How to Mentor
I wrote a while back about why you need a mentor, but it is also just as important to be a mentor. What I want to briefly discuss is how to mentor well. There will always be people that can benefit from learning about what you’ve been through, lessons you have discovered and mistakes you have made. Here are a few simple steps to learn how to be a great mentor.
Focus on Their Needs, Not Yours
Many mentors begin a partnership with a mentee by giving a long-winded lecture, having a lot of material prepared for the first few meetings or creating a plan for the relationship. Avoid focusing on what you think the other person needs and instead spend the entire first meeting figuring out exactly what they need or want from you.
This approach will do a number of things that will benefit the relationship in the long-run. It will:
- Show the mentee that they are the most important focus of conversation.
- Save time wasted on topics that aren’t of interest to the mentee.
- Eliminate non-value added discussions.
- Keep the mentee interested in continuing the partnership.
Only when a mentee is genuinely interested in the relationship will anything positive come of it.
Ask Them the Questions
When a mentor relationship is being built the mentee is usually put in the position of asking all of the questions. While this can be helpful at first for the mentee to learn about the mentor’s experiences and gain useful advice, for the relationship to really grow to its fullest the questions need to be addressed in the opposite direction. The best way of learning how to mentor is by finding out what the mentee is thinking.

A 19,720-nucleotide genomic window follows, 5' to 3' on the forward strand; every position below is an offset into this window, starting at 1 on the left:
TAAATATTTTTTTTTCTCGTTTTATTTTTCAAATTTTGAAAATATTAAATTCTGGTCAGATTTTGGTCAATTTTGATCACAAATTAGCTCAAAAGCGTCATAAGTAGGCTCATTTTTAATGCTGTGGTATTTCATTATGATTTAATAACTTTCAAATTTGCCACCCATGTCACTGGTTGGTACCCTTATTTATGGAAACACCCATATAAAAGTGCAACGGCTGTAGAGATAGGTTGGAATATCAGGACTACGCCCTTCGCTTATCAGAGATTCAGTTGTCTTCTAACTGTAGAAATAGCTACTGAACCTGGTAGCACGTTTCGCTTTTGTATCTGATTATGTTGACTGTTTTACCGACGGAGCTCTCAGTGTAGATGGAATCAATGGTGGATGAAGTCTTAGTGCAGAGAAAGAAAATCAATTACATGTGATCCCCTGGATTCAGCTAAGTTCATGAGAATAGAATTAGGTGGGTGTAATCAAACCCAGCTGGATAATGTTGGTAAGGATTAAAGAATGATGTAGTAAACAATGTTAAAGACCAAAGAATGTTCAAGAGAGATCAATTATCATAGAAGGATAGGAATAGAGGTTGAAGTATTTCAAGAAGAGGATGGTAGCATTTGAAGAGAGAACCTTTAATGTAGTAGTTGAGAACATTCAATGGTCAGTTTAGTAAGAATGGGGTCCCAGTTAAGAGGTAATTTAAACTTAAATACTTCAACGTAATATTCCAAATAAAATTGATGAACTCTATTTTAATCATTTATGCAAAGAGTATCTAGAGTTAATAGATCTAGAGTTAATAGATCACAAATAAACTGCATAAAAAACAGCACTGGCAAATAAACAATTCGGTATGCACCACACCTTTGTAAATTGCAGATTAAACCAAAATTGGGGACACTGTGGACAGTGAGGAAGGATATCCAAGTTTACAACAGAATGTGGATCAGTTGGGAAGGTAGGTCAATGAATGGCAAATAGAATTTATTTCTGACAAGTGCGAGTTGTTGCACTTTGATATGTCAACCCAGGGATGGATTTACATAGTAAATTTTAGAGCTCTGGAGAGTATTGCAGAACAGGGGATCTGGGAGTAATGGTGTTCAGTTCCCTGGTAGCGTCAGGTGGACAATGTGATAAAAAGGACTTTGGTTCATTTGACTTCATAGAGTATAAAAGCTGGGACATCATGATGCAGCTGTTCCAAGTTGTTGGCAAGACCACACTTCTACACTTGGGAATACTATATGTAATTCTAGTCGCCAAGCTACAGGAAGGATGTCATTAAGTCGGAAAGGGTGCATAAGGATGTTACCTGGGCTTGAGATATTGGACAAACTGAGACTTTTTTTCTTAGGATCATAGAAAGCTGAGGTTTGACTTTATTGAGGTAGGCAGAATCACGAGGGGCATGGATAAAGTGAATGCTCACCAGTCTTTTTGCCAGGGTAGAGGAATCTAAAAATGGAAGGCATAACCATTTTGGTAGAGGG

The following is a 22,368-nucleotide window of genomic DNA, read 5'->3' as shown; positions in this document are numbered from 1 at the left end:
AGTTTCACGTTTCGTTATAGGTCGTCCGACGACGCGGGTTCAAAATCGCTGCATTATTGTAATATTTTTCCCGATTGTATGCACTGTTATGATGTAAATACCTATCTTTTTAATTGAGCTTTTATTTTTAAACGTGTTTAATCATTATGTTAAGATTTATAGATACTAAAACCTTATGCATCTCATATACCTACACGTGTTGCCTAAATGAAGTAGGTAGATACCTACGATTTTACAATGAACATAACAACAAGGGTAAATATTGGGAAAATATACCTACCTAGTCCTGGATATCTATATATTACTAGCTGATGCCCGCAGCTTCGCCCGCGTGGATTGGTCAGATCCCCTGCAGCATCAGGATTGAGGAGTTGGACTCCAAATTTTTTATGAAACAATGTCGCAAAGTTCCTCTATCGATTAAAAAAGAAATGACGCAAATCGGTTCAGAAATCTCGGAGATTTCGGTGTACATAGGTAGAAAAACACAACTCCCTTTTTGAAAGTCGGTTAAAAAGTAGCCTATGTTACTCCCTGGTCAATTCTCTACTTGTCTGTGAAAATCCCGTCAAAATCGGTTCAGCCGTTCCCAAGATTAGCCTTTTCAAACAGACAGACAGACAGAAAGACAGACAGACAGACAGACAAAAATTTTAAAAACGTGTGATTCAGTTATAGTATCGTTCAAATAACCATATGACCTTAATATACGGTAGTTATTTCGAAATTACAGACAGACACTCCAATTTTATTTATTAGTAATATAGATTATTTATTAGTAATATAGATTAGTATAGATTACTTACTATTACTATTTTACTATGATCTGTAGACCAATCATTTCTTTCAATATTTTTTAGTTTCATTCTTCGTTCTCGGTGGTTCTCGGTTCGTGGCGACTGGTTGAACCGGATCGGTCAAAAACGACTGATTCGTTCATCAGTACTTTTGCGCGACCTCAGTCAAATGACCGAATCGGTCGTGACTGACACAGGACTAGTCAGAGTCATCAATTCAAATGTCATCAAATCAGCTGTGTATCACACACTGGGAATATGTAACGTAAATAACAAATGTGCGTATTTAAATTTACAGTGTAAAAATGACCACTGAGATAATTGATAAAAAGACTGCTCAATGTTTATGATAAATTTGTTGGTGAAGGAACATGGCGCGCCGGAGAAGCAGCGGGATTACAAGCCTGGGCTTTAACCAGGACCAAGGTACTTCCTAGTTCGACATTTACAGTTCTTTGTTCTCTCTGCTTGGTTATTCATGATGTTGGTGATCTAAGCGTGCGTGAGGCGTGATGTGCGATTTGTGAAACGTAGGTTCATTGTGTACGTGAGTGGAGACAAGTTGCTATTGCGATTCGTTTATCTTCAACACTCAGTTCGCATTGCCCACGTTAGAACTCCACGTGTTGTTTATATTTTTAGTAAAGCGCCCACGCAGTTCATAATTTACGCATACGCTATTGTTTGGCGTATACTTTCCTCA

"Nothing pains some people more than having to think." - Martin Luther King Jr.
When they are the ones that have to come up with what to say about themselves, they gain the experience in conveying their thoughts. So much of school these days is just students cramming for tests, regurgitating the information and forgetting about it all in the same day. More time needs to be spent on teaching people how to think for themselves and have their own opinions. By mentoring in this way the mentee will be more capable of explaining their thoughts throughout life.
Create Accountability Between All Parties
Having a mentor can be a huge waste of time if neither party does anything differently based on the discussions that they have. One way to have the relationship be productive is by being accountable to one another.
At the end of each session together set one thing you will each do before the next meeting. In between sessions, ping each other to see how the progress is going on the one task. At the beginning of the next meeting give the other partner a brief explanation of how it went, what went right and what went wrong. By holding each other accountable you will be more likely to finish the task on time and with better results.
Being a mentor to someone so that they can learn from you is an important part of the history of mankind. Without mentors and teachers throughout history, we’d all still be trying to figure out how to make fire. By being a mentor you learn not just about the person you are mentoring, but also about yourself. It is important to not only learn how to mentor, but to continually improve on how good you are at it.
What are some ways that a mentor has changed your life? Have you had mentors that have not helped you at all? Let me know in the comments or via twitter below.